Dr Steve Manteaw, Chairman of the Public Interest and Accountability Committee (PIAC), has cautioned that the nation’s commitment to Open Governance Partnership (OGP) is flawed by the delay in passing the Right to Information (RTI) Bill into law.
According to him, “information is key in promoting transparency, accountability and active citizenry participation in governance which are the requirements of all member countries under the partnership agreement”.
Speaking at the Open Governance Week forum organised by the Parliamentary Training Institute on the theme: ‘Promoting open governance through deepening parliamentary accountability, partnerships and inclusiveness’, Dr Manteaw indicated that “though the country has made efforts toward this commitment, there is more to realise in participatory democracy.
“Parliament has a key role to play in achieving this commitment by passing laws that promote transparency and ensuring the citizenry take part in decision-making processes because it is one of the three arms of government and has a key role to play in OGP.
“The substantial part of the partnership commitment hinges on parliament, if it fails to do what we’re committed to do, it fails in its commitment of OGP since the agreement under the partnership is to improve inclusiveness and allow the citizenry know exactly what is happening in all aspects of governance including which contracts have been awarded and to whom to also have a say.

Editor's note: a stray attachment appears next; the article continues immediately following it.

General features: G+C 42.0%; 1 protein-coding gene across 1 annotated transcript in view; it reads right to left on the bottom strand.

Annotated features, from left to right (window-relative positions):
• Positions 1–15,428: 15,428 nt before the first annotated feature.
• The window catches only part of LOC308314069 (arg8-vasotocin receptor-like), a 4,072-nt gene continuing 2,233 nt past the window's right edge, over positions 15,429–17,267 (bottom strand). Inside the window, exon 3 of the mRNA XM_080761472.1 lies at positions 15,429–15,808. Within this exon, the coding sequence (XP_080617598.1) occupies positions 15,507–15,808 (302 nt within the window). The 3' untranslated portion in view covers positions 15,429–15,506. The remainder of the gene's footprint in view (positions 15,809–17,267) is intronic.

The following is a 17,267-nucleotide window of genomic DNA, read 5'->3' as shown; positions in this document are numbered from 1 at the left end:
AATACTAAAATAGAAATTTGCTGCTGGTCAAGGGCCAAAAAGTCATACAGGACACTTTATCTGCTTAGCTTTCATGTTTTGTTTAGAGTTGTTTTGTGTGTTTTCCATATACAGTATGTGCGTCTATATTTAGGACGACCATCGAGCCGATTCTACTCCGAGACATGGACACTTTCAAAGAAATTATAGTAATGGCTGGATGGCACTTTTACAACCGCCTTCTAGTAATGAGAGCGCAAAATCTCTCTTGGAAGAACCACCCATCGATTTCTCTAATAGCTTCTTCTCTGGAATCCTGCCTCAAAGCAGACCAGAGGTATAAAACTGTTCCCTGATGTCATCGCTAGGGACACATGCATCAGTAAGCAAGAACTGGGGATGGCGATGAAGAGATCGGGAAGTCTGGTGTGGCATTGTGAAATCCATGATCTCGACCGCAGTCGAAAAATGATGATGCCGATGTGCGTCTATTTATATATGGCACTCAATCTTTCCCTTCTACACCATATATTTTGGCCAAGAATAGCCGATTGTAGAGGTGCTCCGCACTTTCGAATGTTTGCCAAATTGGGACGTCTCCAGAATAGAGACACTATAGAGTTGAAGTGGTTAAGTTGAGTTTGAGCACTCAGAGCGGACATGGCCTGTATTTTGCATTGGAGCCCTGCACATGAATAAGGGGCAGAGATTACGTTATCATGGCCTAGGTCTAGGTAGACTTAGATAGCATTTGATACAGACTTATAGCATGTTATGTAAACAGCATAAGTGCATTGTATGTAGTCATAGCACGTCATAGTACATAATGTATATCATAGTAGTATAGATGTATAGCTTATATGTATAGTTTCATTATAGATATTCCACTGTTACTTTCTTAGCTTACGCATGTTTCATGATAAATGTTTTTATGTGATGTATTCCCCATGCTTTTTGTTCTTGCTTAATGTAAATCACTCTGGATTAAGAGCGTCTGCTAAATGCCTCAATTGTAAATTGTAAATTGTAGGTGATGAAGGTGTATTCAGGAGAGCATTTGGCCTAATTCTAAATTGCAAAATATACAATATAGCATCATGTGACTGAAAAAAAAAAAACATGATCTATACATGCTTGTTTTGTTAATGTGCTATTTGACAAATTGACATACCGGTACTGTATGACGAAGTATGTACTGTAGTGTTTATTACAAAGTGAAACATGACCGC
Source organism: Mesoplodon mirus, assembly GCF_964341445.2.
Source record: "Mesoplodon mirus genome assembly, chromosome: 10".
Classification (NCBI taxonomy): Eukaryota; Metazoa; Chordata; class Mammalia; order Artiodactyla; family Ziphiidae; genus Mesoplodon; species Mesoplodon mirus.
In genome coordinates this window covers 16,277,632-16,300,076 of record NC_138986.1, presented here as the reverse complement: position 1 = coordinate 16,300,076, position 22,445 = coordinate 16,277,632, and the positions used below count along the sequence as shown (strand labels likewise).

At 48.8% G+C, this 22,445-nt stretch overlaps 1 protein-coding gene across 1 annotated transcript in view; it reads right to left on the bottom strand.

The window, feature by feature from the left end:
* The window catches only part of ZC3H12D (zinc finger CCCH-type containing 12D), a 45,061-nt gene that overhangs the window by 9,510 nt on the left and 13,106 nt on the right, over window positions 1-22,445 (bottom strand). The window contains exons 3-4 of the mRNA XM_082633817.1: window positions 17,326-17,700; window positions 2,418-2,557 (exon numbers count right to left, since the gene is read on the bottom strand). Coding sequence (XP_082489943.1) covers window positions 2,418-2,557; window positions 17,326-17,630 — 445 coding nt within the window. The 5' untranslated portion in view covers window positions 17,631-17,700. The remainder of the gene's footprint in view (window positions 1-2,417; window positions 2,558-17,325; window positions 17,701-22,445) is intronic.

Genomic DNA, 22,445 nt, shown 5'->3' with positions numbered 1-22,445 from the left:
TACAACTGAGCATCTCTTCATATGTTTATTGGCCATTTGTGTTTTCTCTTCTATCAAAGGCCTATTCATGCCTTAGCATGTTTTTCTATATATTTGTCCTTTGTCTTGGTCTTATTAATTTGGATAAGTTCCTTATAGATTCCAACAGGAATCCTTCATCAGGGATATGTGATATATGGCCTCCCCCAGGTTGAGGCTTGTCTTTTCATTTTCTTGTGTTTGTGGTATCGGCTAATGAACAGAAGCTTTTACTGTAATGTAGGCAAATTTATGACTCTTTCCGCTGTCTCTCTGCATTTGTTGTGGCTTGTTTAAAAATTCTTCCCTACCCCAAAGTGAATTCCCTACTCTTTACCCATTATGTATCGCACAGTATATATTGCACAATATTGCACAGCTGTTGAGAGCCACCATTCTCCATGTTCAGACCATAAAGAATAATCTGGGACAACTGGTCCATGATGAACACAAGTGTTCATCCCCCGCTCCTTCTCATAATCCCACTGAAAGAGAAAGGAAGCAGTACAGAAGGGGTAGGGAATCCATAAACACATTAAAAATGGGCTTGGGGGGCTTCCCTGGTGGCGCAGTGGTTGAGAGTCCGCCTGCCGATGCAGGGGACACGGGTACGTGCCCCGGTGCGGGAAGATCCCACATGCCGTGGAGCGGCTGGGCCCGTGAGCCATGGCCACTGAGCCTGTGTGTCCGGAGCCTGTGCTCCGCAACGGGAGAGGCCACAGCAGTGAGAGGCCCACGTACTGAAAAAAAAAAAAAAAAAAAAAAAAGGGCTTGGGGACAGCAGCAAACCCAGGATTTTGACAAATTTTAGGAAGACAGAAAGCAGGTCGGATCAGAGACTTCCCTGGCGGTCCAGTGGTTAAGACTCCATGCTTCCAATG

“The RTI is a law that will enable people easily get information from government and in turn help us fulfill our partnership commitment but it’s taking parliament too long to pass it which is a dent on our commitment to the agreement,” he said and urged Parliament to be open to the citizenry and include them in lawmaking processes.
“Openness is a mechanism for achieving participation and participation leads to ownership and ownership engenders compliance, if you’re part of the lawmaking process, chances are you’ll comply with provisions of the law, ownership builds public support of initiatives of government.
“The nation has a lot to achieve by remaining committed to the agreement which includes enhancing her image as a democratic state, membership enhances democratic credentials as a beacon of democratic governance in Africa, it boosts investor confidence and increases foreign-direct investment.”
The RTI Bill was laid before Parliament since 2013 which is a fundamental human right guaranteed by the 1992 Constitution and recognised as a right under international conventions on human rights.